The Salida Airport Advisory Board last week learned the first phase of runway improvement work will start soon at Salida Airport Harriet Alexander Field.
Airport Manager Zech Papp detailed a list of projects he is shepherding and encouraged board members to support further improvements and expansion that can make the facility self-supporting as well as a revenue source for Salida and Chaffee County.
Airport Maintenance Improvements to Commence
Papp reported that American Road Maintenance, the contractor for the runway work, is ready to begin work this week. The project entails refilling and repaving, as well as crack repair on what’s known as Alpha I and Alpha II runways. Final seal coating and striping of the runway, taxiways, and apron would come at a later date. The airport will not be closed for the first phase of the project, said Papp.
One unexpected maintenance issue Papp reported, is the septic system. It is apparently leaking, forcing the use of portable bathrooms while the source of the problem is investigated. It is hoped the septic system at the field has not failed.
Papp also revealed a potential sale of Bill Reeves’ hangar at the airport to a potential client who, he said, is considering building a larger executive terminal on the site, complete with meeting rooms and office space.
Papp said that possibility may mean the septic holding tank and leach field might have to be moved anyway. He is trying to determine the exact nature of the problem with the system and staying on top of options with a new hangar lease and potential new executive terminal construction.
The airport beacon and runway lights also had not been working and it was discovered the photocell sensor at the power station had failed. Papp got a part ordered and repairs made after having to manually turn the runway lights off and on. Bids are being sought on erecting the new airport beacon, he said.
Demand for Hangar Space Appears to be Growing
The board voted to recommend approval of a new hangar lease for Nelson Amen, a local property owner who is purchasing a small hangar just to the west of the terminal building.
Papp reported that another owner of a 40-foot by 40-foot hangar on the east end of the field, has sold the hanger to Dave Dulaigh and a partner. The committee recommended approving a new lease agreement with him.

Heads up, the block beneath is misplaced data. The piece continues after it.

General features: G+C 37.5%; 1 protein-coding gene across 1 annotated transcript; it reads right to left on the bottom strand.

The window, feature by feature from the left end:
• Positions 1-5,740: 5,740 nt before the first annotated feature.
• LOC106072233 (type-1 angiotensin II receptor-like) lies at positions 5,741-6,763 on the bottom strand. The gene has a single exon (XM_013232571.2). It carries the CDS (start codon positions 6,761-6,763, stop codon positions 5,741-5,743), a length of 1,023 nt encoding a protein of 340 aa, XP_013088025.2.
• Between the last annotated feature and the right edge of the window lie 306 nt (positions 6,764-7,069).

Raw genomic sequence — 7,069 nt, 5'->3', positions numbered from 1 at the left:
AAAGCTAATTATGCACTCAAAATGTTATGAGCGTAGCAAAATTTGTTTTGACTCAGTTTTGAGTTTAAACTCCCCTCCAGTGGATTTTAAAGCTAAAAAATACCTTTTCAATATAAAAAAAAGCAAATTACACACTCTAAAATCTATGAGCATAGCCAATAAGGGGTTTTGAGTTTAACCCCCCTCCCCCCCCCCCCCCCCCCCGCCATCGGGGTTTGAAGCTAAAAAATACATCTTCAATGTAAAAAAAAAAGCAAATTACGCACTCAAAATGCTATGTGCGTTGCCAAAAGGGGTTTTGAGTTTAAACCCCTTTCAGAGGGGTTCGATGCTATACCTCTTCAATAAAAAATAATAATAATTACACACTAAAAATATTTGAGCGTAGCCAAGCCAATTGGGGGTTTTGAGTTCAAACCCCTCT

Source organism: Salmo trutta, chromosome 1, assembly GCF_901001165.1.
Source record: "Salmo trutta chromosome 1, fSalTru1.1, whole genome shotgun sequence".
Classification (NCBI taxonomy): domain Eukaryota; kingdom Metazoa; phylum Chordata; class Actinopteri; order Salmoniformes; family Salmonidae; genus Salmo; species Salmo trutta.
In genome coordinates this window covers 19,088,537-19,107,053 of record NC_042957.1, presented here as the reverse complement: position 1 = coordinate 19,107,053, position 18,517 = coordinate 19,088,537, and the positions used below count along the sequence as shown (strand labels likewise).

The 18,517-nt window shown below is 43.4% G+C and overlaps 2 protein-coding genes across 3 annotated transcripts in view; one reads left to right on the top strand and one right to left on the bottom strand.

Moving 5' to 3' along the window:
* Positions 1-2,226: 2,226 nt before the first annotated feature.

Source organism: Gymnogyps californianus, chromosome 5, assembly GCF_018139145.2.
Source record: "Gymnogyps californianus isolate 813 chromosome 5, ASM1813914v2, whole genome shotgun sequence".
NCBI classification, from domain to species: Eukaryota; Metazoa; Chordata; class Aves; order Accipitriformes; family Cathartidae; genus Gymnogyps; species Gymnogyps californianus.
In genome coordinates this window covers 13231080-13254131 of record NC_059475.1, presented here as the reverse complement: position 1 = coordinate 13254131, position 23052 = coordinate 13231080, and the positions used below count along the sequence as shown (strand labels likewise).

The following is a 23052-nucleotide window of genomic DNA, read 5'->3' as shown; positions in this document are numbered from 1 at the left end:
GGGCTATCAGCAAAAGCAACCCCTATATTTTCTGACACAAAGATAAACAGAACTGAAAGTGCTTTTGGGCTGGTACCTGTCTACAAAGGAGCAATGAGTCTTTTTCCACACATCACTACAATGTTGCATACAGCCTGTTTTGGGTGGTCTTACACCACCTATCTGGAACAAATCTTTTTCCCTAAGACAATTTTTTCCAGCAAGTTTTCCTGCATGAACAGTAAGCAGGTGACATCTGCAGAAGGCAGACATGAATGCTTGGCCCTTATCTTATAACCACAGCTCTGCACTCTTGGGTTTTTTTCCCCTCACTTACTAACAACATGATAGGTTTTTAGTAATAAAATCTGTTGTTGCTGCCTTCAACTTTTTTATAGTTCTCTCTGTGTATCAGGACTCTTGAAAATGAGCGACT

Papp also encouraged committee members to look ahead at airport needs for next year given that budget planning is just ahead.
He noted he has three letters of intent to build hangars on the property, which would need a taxiway extension on the east end of the field to accommodate such new construction. He stated if Salida and Chaffee County could undertake to construct that extension, perhaps adding about 400 feet, it would enhance future revenue streams by allowing needed expansion for more hangars in that area as growth continues. Papp said he will seek cost estimates.
Airport Overlay Plan Still in Process
A draft of the new airport overlay plan has been developed (featured image above), but both it and the necessary land-use code adjustments are considered to still be under development. Regarding land use, Papp said one person who wants to build a home on 38 acres they own at the approach of a runway is waiting for final decisions on land uses allowed.
There will be a scheduled joint meeting with the Planning Commission and advisory board on some of these issues with the overlay and land use code adjustments. The meeting will focus on reviewing both concerns of nearby property owners and the field security requirements of the Federal Aviation Administration that can potentially impact airport federal funding.
Flying Instruction Business Launches at Harriet Alexander Field
One board member also was complimentary about the establishment of a flying instruction business at the field.
Noah Hightower, a Salida native whose father, John, operates the charter service, Colorado by Air, at the airport, is a certified flight instructor who is now offering lessons to students. Hightower has also worked with the Young Eagles program which introduces young students to the experience of flying.
Hightower, whose father and grandfather were pilots, is a Salida native. He attended local schools before moving to Arkansas and Florida to further his education and begin flight school. He became a licensed pilot; soloed at only the age of 17. He holds a commercial license along with his flight instructor certification. Hightower utilizes a Cessna 172 with a bigger engine for lessons, and he said his first student was his wife.
Information on lessons can be obtained by contact Hightower at 719-362-7907 or firstname.lastname@example.org.